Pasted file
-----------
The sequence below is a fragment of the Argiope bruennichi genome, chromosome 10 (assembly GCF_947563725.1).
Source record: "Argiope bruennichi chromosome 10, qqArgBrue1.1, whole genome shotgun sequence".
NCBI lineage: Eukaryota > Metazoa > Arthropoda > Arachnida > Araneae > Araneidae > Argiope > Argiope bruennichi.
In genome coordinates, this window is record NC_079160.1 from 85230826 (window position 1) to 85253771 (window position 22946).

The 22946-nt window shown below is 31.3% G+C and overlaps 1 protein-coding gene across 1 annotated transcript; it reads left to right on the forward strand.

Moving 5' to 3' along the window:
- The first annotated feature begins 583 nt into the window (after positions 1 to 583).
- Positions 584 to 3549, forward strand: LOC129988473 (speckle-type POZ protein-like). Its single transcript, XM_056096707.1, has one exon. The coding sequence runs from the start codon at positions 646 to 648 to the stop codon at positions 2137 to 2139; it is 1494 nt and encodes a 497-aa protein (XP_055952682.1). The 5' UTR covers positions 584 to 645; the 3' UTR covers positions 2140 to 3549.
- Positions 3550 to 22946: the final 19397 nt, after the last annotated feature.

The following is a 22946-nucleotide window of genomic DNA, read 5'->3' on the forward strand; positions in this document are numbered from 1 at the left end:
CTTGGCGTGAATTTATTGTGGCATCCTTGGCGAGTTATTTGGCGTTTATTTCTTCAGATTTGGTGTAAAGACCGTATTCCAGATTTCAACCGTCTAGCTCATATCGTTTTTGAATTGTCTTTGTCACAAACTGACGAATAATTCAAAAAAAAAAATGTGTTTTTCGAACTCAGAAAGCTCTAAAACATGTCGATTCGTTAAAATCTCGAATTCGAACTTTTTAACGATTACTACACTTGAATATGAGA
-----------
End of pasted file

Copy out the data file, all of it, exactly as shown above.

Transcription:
The sequence below is a fragment of the Argiope bruennichi genome, chromosome 10 (assembly GCF_947563725.1).
Source record: "Argiope bruennichi chromosome 10, qqArgBrue1.1, whole genome shotgun sequence".
NCBI lineage: Eukaryota > Metazoa > Arthropoda > Arachnida > Araneae > Araneidae > Argiope > Argiope bruennichi.
In genome coordinates, this window is record NC_079160.1 from 85230826 (window position 1) to 85253771 (window position 22946).

The 22946-nt window shown below is 31.3% G+C and overlaps 1 protein-coding gene across 1 annotated transcript; it reads left to right on the forward strand.

Moving 5' to 3' along the window:
- The first annotated feature begins 583 nt into the window (after positions 1 to 583).
- Positions 584 to 3549, forward strand: LOC129988473 (speckle-type POZ protein-like). Its single transcript, XM_056096707.1, has one exon. The coding sequence runs from the start codon at positions 646 to 648 to the stop codon at positions 2137 to 2139; it is 1494 nt and encodes a 497-aa protein (XP_055952682.1). The 5' UTR covers positions 584 to 645; the 3' UTR covers positions 2140 to 3549.
- Positions 3550 to 22946: the final 19397 nt, after the last annotated feature.

The following is a 22946-nucleotide window of genomic DNA, read 5'->3' on the forward strand; positions in this document are numbered from 1 at the left end:
CTTGGCGTGAATTTATTGTGGCATCCTTGGCGAGTTATTTGGCGTTTATTTCTTCAGATTTGGTGTAAAGACCGTATTCCAGATTTCAACCGTCTAGCTCATATCGTTTTTGAATTGTCTTTGTCACAAACTGACGAATAATTCAAAAAAAAAAATGTGTTTTTCGAACTCAGAAAGCTCTAAAACATGTCGATTCGTTAAAATCTCGAATTCGAACTTTTTAACGATTACTACACTTGAATATGAGA